Garadacimab up for approval as HAE therapy in US, Europe

VANGUARD study tested therapy against a placebo in 64 patients

Marisa Wexler, MS avatar

by Marisa Wexler, MS |

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The monthly under-the-skin injection therapy garadacimab will be considered for approval for treating hereditary angioedema (HAE) in both the U.S. and the European Union.

Developer CSL Behring announced that both the U.S. Food and Drug Administration and the European Medicines Agency have agreed to review applications of the therapy for HAE.

“We believe that garadacimab has the potential to become a promising therapy in the prevention of HAE attacks and we look forward to working closely with global health regulators throughout the review process,” Emmanuelle Lecomte Brisset, senior vice president and global head of regulatory affairs at CSL, said in a company press release.

Recurrent swelling attacks are a feature of the genetic disorder. Garadacimab is an antibody-based therapy designed to prevent swelling by blocking the activity of factor XII (FXII), a protein that spearheads the cascade of events that lead to attacks. If approved, garadacimab would become the first approved HAE therapy that targets activated FXII in both the U.S. and EU.

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VANGUARD data support garadacimab applications

“CSL is a company with a deep heritage in developing innovative treatments for the rare disease community, and we are extremely proud that our first homegrown recombinant monoclonal antibody is progressing our commitment to support HAE patients in need,” Brisset said.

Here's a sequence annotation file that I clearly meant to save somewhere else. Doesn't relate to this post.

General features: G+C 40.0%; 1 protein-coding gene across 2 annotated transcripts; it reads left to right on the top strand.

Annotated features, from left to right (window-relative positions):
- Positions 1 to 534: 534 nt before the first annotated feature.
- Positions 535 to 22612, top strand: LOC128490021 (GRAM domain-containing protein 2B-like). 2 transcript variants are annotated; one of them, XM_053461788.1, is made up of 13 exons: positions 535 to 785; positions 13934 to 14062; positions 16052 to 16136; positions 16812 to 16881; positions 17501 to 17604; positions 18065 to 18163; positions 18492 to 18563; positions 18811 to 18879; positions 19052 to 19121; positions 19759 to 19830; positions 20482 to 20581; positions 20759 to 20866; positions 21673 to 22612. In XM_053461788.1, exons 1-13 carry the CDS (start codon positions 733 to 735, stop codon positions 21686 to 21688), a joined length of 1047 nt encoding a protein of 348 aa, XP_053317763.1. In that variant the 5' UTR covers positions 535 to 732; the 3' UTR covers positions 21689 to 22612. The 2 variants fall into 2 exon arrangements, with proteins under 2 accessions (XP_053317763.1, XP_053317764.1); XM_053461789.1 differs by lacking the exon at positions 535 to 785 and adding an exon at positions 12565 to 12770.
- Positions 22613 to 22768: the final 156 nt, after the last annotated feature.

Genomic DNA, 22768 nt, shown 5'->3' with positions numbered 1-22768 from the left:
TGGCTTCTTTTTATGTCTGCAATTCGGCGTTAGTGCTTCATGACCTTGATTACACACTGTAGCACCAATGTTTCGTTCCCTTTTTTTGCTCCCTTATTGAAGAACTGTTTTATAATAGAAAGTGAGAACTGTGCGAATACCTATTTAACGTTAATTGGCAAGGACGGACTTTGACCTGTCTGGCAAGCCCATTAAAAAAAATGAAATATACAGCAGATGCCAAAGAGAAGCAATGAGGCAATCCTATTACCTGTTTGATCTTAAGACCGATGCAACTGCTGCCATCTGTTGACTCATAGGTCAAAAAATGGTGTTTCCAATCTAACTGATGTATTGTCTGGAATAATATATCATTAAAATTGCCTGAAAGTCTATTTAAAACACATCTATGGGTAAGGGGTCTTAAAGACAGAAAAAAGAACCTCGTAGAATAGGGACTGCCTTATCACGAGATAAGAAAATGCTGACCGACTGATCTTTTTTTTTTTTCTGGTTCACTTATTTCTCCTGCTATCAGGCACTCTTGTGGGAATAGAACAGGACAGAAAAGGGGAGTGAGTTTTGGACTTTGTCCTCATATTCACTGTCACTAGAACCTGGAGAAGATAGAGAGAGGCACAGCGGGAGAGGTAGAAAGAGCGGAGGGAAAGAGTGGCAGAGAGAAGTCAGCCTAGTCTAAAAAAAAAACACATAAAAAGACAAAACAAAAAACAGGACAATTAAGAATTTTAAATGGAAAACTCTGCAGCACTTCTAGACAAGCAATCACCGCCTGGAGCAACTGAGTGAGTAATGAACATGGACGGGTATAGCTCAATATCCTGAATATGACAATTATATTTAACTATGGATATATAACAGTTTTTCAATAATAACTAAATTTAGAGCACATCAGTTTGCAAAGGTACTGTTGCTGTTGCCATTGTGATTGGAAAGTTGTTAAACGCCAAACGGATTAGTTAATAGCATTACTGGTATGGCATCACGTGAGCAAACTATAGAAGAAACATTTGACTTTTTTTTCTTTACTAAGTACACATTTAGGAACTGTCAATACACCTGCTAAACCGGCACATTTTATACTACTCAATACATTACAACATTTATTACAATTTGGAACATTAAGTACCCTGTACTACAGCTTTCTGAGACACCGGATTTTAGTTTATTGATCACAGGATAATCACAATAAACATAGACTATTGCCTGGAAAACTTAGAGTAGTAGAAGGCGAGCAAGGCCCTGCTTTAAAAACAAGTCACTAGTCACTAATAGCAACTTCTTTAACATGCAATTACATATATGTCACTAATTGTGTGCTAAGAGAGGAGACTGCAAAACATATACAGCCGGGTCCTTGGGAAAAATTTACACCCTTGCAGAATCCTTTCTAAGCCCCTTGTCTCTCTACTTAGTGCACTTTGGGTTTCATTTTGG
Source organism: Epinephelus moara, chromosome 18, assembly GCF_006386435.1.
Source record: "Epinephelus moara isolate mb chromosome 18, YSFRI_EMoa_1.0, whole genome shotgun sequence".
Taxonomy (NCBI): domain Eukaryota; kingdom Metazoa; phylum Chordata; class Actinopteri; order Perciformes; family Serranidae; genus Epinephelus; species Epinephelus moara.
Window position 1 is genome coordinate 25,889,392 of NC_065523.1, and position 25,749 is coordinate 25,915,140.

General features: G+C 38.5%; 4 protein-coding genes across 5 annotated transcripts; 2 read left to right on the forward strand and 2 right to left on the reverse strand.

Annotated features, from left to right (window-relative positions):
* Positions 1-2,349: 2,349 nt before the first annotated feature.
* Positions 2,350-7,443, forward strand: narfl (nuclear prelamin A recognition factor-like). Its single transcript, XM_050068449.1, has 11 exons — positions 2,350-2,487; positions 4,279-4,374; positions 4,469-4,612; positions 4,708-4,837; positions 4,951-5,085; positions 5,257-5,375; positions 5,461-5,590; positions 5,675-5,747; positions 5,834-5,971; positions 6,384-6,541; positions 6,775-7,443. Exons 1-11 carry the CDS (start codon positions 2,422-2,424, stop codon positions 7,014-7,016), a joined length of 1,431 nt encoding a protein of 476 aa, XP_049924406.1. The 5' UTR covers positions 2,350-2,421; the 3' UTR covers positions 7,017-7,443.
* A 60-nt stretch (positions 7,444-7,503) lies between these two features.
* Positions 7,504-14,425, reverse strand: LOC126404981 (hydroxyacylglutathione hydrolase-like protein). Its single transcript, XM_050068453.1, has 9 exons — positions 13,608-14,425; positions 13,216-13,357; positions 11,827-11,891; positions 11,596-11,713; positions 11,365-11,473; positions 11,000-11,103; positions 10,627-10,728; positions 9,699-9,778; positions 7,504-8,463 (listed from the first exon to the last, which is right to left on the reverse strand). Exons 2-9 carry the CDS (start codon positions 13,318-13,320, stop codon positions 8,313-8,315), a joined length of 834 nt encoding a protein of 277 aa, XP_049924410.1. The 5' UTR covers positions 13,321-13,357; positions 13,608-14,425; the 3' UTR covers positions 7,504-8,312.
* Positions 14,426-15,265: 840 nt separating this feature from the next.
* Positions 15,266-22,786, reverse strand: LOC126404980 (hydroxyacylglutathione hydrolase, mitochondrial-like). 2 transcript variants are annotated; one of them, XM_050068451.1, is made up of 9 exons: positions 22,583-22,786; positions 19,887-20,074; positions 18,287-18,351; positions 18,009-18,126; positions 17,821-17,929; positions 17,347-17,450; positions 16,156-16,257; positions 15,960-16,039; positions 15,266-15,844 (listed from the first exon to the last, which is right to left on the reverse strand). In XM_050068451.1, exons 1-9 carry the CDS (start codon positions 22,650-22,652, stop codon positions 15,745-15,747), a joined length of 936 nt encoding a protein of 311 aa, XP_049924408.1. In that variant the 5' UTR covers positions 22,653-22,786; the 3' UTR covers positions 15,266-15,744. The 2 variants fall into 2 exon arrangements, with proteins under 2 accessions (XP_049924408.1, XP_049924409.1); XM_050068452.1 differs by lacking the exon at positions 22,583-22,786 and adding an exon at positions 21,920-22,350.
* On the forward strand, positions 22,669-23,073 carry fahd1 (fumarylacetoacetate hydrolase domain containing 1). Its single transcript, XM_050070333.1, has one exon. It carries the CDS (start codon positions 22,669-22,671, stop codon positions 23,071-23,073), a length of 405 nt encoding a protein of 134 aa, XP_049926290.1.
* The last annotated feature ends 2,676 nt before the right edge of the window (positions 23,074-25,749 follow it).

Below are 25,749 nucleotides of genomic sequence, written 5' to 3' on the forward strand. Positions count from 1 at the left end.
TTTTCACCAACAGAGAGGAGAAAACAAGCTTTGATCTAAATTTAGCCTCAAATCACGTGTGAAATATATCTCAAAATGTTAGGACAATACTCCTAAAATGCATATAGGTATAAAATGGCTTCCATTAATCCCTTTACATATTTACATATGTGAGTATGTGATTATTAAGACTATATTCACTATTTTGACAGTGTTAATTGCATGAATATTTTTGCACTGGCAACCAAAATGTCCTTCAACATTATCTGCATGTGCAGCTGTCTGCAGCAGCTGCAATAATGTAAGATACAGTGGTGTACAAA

CSL’s applications for garadacimab are based primarily on data from the Phase 3 clinical trial VANGUARD (NCT04656418), which tested it against a placebo in 64 people with HAE, ages 12 and older.

Top-line results announced last year showed the experimental therapy outperformed the placebo at reducing the rate of swelling attacks. The average rate of attacks was 0.27 per month for patients on the therapy, compared with about two a month for those on the placebo.

Full results, published this year, showed nearly two-thirds of patients treated with garadacimab were completely free from swelling attacks over the six-month clinical trial. VANGUARD data also indicated the therapy was generally well tolerated and led to improvements in quality of life for patients.

Most participants elected to continue into an open-label extension study (NCT04739059) where all are receiving long-term treatment with garadacimab at 200 mg a month. The extension study is expected to run through 2025.